Agencies: Wichita Police Department Kansas
Last updated: 2 months ago
The story police told after officers shot Karen Jackson on July 10 was that she came at them with a whiskey bottle and a fire igniter in one hand, and a knife in the other, stabbing herself in the chest and calling out “shoot me.” The two officers fired, Chief Norman Williams said the next day, after they backed up across North Spruce Street, yelling all the way for her to drop the weapon. When she got within five feet, they fired.
The hole in that story, said Jackson’s daughter, Tyra Williams, is that her mother, 45, was a church-going disabled grandmother with a back so much in pain and legs so unsteady “that she couldn’t even pick up her own grandchildren.” Had the officers used a Taser on her, or wrestled with her, the fight would have ended peacefully in seconds, she said.
She did drink. “Some days she drank a lot,” Williams said. But Williams said the police story paints Jackson as either formidably dangerous, or suicidal. She was neither, not even with a knife in hand, Williams said. What’s more, Williams and her family members said, the police failed to mention that besides the bottle and the knife and the igniter, they were told Jackson was also carrying her purse.
“I’ve tried to re-create what the police said she did,” said Malaka Day, Jackson’s daughter-in-law. She put her own purse on one arm, and picked up several items off the table of her living room—soda cans, small bottles. “Okay, here’s the purse, here’s the igniter, here’s the knife, and the bottle,” she said, her hands and one arm full. “How can you stab yourself while loaded up like this, let alone stab anybody else?”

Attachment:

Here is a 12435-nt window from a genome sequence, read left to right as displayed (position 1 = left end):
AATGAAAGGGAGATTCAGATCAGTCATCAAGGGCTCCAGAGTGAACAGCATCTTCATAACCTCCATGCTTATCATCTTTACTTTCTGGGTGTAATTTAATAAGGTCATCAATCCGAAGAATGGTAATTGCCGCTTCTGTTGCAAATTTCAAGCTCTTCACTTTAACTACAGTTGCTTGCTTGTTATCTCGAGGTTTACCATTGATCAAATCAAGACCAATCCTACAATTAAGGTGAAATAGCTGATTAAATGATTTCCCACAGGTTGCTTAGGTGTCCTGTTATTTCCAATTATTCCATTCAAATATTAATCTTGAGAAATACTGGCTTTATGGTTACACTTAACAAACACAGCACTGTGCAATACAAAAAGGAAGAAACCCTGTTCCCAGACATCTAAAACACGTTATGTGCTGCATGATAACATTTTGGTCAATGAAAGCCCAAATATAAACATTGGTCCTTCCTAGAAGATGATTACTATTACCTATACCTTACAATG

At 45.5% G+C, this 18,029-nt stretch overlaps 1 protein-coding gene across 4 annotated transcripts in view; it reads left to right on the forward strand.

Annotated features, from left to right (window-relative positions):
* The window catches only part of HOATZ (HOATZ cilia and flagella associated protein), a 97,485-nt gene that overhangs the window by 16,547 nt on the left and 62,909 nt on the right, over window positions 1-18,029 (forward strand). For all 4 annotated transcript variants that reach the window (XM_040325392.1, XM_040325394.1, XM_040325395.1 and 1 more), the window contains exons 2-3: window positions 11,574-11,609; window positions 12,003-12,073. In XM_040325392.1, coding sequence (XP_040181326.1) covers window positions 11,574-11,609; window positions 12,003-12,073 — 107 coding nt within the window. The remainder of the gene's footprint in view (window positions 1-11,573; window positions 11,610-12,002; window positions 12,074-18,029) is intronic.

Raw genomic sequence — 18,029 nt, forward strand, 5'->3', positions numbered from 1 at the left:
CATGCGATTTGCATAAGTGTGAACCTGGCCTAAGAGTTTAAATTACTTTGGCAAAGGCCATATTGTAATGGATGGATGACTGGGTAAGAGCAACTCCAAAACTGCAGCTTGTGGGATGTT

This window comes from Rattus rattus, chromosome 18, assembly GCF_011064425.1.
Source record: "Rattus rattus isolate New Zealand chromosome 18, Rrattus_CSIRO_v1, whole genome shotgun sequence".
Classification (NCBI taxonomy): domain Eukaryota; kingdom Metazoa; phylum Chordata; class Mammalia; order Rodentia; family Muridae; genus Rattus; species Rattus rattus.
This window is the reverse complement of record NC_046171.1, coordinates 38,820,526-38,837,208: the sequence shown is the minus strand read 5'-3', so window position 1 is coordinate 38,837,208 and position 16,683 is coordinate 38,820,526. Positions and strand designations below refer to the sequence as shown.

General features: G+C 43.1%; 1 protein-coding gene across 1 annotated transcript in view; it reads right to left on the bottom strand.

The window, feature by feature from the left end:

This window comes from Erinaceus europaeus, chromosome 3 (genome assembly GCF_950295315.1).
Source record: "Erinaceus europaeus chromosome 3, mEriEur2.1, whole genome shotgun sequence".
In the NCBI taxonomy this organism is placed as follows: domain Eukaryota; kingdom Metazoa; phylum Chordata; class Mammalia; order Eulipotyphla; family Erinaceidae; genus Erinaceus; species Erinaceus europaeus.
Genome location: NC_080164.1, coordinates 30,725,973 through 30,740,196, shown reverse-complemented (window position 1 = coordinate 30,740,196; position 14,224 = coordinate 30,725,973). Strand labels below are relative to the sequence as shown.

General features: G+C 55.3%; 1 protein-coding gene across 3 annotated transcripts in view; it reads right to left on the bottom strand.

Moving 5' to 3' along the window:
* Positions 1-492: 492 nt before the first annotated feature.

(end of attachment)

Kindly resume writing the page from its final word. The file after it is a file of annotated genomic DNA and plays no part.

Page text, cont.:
Williams got to the scene of the shooting minutes after it happened, sprinting past officers who yelled at her to stop. She stepped up on the back bumper of the ambulance and got one last look, sobbing at what she saw: Her mother was still alive, her blood-soaked chest heaving as she fought to breathe, Williams said. The funeral home told her later her mother was shot four times.
Jackson had troubles with her husband, Williams said, but had started her fatal encounter by showing up at his house at in the 700 block of North Spruce. She had a court order compelling him to stay away from her, so when he found her in his house, he backed out, called 911 and told responding officers he didn’t want to violate his order. The two officers walked up to the house, with a final warning from the husband that Jackson had “mental problems.”
“She was bipolar, and that’s a disorder that I guess you could say was a mental problem,” Williams said.
“But she was also so nice to everybody that she wouldn’t even let us get rid of the bugs,” Day said. “I think the police told the story to cover up the way they murdered her.”